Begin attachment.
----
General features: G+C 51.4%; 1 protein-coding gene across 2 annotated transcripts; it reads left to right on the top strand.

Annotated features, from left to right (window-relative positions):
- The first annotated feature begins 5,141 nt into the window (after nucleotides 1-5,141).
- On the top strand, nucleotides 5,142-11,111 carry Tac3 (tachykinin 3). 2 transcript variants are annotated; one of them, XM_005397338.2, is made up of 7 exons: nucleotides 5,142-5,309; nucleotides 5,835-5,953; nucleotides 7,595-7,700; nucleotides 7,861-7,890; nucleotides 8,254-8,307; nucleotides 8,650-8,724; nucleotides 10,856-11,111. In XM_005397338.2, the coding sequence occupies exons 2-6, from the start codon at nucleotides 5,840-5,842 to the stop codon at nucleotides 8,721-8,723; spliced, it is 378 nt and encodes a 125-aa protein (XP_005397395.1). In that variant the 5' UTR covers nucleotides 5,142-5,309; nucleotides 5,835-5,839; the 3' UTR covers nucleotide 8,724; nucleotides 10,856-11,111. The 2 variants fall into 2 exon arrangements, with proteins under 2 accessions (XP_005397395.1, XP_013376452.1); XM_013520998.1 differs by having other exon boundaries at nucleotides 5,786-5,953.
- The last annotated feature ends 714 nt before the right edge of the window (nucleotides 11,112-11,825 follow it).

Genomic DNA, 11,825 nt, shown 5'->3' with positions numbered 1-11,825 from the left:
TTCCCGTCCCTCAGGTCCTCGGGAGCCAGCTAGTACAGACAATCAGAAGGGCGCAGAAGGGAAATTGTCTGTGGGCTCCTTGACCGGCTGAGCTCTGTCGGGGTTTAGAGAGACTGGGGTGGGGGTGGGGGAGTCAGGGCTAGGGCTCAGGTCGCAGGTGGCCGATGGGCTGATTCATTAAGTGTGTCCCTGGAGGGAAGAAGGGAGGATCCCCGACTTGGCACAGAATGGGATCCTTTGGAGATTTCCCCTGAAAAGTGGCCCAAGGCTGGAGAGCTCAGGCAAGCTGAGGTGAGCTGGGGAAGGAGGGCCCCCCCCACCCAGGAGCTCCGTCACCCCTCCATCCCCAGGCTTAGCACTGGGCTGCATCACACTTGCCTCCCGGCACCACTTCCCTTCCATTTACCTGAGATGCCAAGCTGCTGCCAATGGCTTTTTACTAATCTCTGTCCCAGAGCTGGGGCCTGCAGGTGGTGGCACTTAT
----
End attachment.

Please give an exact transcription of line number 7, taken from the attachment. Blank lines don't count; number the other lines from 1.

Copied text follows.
TTCCCGTCCCTCAGGTCCTCGGGAGCCAGCTAGTACAGACAATCAGAAGGGCGCAGAAGGGAAATTGTCTGTGGGCTCCTTGACCGGCTGAGCTCTGTCGGGGTTTAGAGAGACTGGGGTGGGGGTGGGGGAGTCAGGGCTAGGGCTCAGGTCGCAGGTGGCCGATGGGCTGATTCATTAAGTGTGTCCCTGGAGGGAAGAAGGGAGGATCCCCGACTTGGCACAGAATGGGATCCTTTGGAGATTTCCCCTGAAAAGTGGCCCAAGGCTGGAGAGCTCAGGCAAGCTGAGGTGAGCTGGGGAAGGAGGGCCCCCCCCACCCAGGAGCTCCGTCACCCCTCCATCCCCAGGCTTAGCACTGGGCTGCATCACACTTGCCTCCCGGCACCACTTCCCTTCCATTTACCTGAGATGCCAAGCTGCTGCCAATGGCTTTTTACTAATCTCTGTCCCAGAGCTGGGGCCTGCAGGTGGTGGCACTTAT